By Terence Chea
AP Education Writer
HAYWARD, Calif. — Hundreds of California State University faculty members staged a strike Thursday at two campuses to protest the administration's decision not to pay negotiated raises. It was the first such faculty walkout in the history of the 23-campus system.
The one-day strike came a day after the university's Board of Trustees voted to raise tuition by 9 percent, or $498, next fall during a meeting that was disrupted by a violent confrontation between protesters and police at university headquarters in Long Beach. Four protesters were taken into custody, and several officers were injured, university officials said.
The California Faculty Association — which represents about 23,000 professors, lecturers, coaches, counselors and librarians — authorized the strike at the East Bay and Dominguez Hills campuses.
Protesters began arriving early in the day at the Dominguez Hills campus in Carson and the East Bay campus in Hayward. They wore red union T-shirts with the words "enough is enough" and carried picket signs.
In Hayward, faculty members picketed at the school's two main entrances, slowing traffic into campus. They blew whistles, beat drums and chanted, "Don't cross the line. Faculty members on strike."
Philosophy professor Jennifer Eagan, who heads the East Bay chapter of the faculty union, said the strike is about more than just the faculty pay increase.
"Our students' learning conditions are our working conditions. So our class sizes go up, our workloads go up, and the quality of their education goes down," Eagan said. "That's why we're really out here. It's not about a small wage increase. We are out here to save the CSU."
Most of the roughly 400 full-time faculty members on the East Bay campus were participating in the strike, and hundreds more from other CSU campuses were expected to join the picket line and noon rally, Eagan said, holding a sign that read "We teach the 99 percent."
Campus spokesman Barry Zepel said the campus remained open, but it was unclear how many of the nearly 600 scheduled classes had been canceled because of the strike.
"We're operating as normally and trying to prevent any disruptions wherever possible," Zepel said.
At Dominguez Hills, protesters carried a 10-foot-tall puppet bearing a likeness of CSU Chancellor Charles Reed with a grimace on his face and two fistfuls of cash.
Faculty members from other Cal State schools planned to travel to the campuses in Hayward and Carson to support their colleagues on the picket line. The two campuses each have about 700 faculty members.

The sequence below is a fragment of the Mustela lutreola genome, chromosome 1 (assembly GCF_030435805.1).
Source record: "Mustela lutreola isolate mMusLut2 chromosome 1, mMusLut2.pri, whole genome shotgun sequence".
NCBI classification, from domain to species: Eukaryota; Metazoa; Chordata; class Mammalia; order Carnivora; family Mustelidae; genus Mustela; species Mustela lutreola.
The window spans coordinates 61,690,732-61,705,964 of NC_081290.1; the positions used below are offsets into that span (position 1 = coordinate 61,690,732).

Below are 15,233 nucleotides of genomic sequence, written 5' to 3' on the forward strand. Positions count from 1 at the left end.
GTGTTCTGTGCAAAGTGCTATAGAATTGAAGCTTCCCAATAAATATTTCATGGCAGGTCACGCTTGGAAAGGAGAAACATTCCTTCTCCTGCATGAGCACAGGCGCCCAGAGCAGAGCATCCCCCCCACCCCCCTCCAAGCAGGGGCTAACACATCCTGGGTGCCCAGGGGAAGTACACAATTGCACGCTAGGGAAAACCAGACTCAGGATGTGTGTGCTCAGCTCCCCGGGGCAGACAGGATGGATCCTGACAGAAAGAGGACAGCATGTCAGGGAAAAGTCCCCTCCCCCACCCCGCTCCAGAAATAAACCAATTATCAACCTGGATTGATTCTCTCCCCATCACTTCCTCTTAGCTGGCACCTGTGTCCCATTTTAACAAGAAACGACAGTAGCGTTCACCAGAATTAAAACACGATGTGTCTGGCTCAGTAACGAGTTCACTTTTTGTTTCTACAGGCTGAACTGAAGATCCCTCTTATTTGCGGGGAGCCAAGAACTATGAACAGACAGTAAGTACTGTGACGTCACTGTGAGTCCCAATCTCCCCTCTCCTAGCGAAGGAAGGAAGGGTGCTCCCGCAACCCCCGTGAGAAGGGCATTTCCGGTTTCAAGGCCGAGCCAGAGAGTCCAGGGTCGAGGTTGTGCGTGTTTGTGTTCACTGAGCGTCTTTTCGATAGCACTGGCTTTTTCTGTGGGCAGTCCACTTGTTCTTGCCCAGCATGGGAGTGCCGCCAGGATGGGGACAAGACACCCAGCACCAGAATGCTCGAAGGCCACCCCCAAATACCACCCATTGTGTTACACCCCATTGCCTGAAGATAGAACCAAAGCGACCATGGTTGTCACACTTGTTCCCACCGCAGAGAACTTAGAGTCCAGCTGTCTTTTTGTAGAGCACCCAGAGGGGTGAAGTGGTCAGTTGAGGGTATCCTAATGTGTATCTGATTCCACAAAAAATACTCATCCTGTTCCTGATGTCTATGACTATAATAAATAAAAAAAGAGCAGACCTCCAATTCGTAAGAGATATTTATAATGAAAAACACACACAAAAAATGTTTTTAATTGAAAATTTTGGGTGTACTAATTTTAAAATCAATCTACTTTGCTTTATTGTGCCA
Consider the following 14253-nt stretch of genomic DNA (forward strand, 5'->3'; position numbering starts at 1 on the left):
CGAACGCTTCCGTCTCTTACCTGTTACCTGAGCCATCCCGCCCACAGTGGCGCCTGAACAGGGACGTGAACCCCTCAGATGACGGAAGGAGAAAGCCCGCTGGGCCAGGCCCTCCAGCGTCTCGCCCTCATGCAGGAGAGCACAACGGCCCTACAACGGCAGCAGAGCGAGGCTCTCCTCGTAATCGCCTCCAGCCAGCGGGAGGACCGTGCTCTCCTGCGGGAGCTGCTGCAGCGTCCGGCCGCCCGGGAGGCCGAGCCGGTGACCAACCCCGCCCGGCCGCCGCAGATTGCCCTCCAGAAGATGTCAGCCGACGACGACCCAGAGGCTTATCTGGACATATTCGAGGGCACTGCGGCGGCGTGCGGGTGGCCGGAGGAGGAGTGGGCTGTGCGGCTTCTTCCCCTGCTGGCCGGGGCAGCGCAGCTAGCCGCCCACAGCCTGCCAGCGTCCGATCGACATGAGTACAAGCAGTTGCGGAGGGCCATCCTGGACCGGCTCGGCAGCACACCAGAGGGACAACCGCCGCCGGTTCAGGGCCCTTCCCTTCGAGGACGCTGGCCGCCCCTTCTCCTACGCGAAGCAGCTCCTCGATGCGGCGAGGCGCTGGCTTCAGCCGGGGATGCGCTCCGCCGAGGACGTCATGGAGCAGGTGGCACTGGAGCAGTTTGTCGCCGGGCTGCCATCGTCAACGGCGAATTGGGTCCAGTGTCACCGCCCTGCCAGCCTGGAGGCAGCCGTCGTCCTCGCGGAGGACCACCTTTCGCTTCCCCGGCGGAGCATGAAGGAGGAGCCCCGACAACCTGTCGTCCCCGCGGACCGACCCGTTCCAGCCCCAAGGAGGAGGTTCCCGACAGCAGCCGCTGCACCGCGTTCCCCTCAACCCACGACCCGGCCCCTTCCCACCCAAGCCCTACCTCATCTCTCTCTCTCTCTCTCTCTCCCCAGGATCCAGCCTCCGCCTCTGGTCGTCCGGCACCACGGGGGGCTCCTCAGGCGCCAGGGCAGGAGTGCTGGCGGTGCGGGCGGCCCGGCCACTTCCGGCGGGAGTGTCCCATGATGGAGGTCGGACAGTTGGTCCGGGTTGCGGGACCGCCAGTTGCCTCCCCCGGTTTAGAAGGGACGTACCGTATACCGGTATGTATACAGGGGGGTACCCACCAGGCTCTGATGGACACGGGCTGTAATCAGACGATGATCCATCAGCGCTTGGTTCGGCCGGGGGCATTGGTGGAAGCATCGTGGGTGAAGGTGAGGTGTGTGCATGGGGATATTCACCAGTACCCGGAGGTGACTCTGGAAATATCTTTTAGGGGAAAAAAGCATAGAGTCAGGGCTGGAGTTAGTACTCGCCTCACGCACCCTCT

"The leadership of this institution is using faculty, students and staff as if they were ATMs," said Lillian Taiz, a professor of history at the CSU Los Angeles campus and president of the faculty association. "They turn to us to bail out the university."
Thursday's walkout is the first faculty strike since system-wide collective bargaining began in the 1980s.
Faculty members at the two campuses have the right to strike but will lose a day's pay if they don't show up for work, administrators said.
University officials said they planned to beef up security to ensure the safety of students and staff.
The union, which is in negotiations over a new contract, was striking over salary increases negotiated for the 2008-2009 and 2009-2010 academic years. The university didn't pay the raises because the state, facing a massive budget deficit, slashed funding to the Cal State system, leading to sharp tuition increases, enrollment cuts and employee furloughs.
A state-appointed fact-finding panel recently recommended that the university pay a portion of the raises, which would cost $20 million the first year and $10 million in subsequent years.
Administration officials rejected the recommendation, saying the university doesn't have the money.
The California State University system, which has more than 400,000 students, lost $650 million in state support this year and expects to lose another $100 million because of a projected shortfall in state revenue.
CSU officials said paying the faculty raises would mean offering fewer classes for students. They said faculty members received a total of $60 million in salary increases from 2008 to 2010, more than any other group of employees.
"At this point where we are trying to do everything we can to maintain access and quality for our students, it's just inappropriate to divert another $20 million to faculty increases that there's going to be no new state money for," said CSU spokesman Erik Fallis.